Wednesday, December 30, 2020

King of the substitute brands

I've re-published this story on Medium and will be moving all my posts over there soon.  Thanks for visiting!

Friday, November 27, 2020

Here, I Made This: Vasili from Kokkoros

Note: this post is the first of more where I will write about something that I made in the past and still feel like sharing again, for one reason or another.  I borrowed part of this title from Seth Godin who reminds me of the importance of sharing your work. 

In 2012, my sister-in-law asked me to create a video about her ninety-four year old Greek father Vasili aka Bill, a gruff patriarchal figure who was nearing the end of his long adventure.  We used collected photos and his favorite music to help give people a glimpse of his epic life both in Greece and after he came to America. As projects go it was a relatively simple piece, but it was one of the more rewarding videos I've made. We were amazed that Bill himself was by far the most enthusiastic viewer, as he watched it over and over again in the weeks and months before he passed away, occasionally pointing to the screen and saying simply, "it's my life".

Sunday, January 12, 2020

Wild and wonderful storytelling

It was probably 2003 or 2004 when was majoring in cinema at the University of Iowa and taking a course called Nonfiction Video Production taught by David Ellsworth, when he decided to show us something called The Dancing Outlaw.  My first reaction, probably like many others, was 'is this real?'  I watched and shared it with many others since then.

If you haven't already seen or heard of The Dancing Outlaw, film reviewers like Jake Harvey have already done a great job of summarizing this pretty amazing piece of documentary filmmaking.  Instead I'll just share a few specific things I love about this film.

The environment.  In the heart of the Appalachian mountains, the state of West Virginia is some of the most rugged and beautiful (especially in fall) terrain in America, but for many largely historical reasons it is also a financially depressed region with some very visibly poverty-stricken small communities throughout.  This juxtaposition of natural beauty and economic hardship gives it a remote and isolated feeling despite it being even closer to many population centers than my home state of Iowa.
Interstate 77 - West Virginia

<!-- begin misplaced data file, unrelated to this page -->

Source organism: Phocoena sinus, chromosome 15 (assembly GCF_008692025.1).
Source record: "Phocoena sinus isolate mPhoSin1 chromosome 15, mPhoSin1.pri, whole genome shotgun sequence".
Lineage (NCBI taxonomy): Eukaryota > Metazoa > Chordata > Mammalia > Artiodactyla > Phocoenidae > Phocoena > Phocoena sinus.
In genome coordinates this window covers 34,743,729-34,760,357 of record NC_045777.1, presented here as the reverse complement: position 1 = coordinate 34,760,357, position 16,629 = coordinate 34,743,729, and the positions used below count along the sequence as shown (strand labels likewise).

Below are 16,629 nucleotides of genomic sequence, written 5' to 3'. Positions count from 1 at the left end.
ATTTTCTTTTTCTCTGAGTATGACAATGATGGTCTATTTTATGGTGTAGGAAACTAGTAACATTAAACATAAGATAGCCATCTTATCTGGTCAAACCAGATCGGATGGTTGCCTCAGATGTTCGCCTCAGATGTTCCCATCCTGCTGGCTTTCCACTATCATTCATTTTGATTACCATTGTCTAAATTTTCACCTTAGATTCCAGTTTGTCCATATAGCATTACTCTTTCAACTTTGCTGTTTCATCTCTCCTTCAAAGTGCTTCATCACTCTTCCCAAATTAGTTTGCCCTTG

The people.  I've spent time in Kentucky as well and always marvel at the sound of the language there, and in West Virginia the accent is just as thick, and it's more than a twang, it's a musical quality.

Beyond the aurally pleasing quality of their speech, the real people that populate The Dancing Outlaw- including the primary character Jesco, his wife Norma Jean, his sister Mamie, even his deceased father D. Ray who still casts a long shadow over the family-  are all entertaining storytellers in their own right.  Many of the people I've met who survived a great deal of adversity or turmoil often have very dramatic, humorous or colorful personalities and the White family embodies this.

The music.  Beyond a few obligatory classic rock tracks that anchor the story in the rural South, the music of The Dancing Outlaw- a mix of guitar and banjo-driven bluegrass and country western- gives this the feeling of a time capsule anywhere from the 1970s back to the 1930s.  Any other time but now.

The quotes.  The interviews and stories throughout are so colorful that if you encountered them in a work of fiction you would dismiss the characters as over-written and outlandish.

If you see The Dancing Outlaw and find it interesting, there is a good chance you would appreciate the excellent (in my opinion) follow-up, The Wild and Wonderful Whites of West Virginia.

One could make an argument that films like these, and celebrating them, are exploiting these people and their problems and their culture.  Certainly, these portraits are not flattering in many ways and echo negative stereotypes about the region.  But I also think they add real human stories, detail and empathy to those general impressions, and to me that kind of understanding is always worth developing.

I also have no doubt that many more people know about West Virginia as a result of this film.  The way the state is branding itself as "wild and wonderful", to attract business and tourism, seems to confirm this.

I would encourage anyone to check out this unusual film- or the state made it possible- for themselves.

King of the substitute brands

I've re-published this story on Medium and will be moving all my posts over there soon.  Thanks for visiting!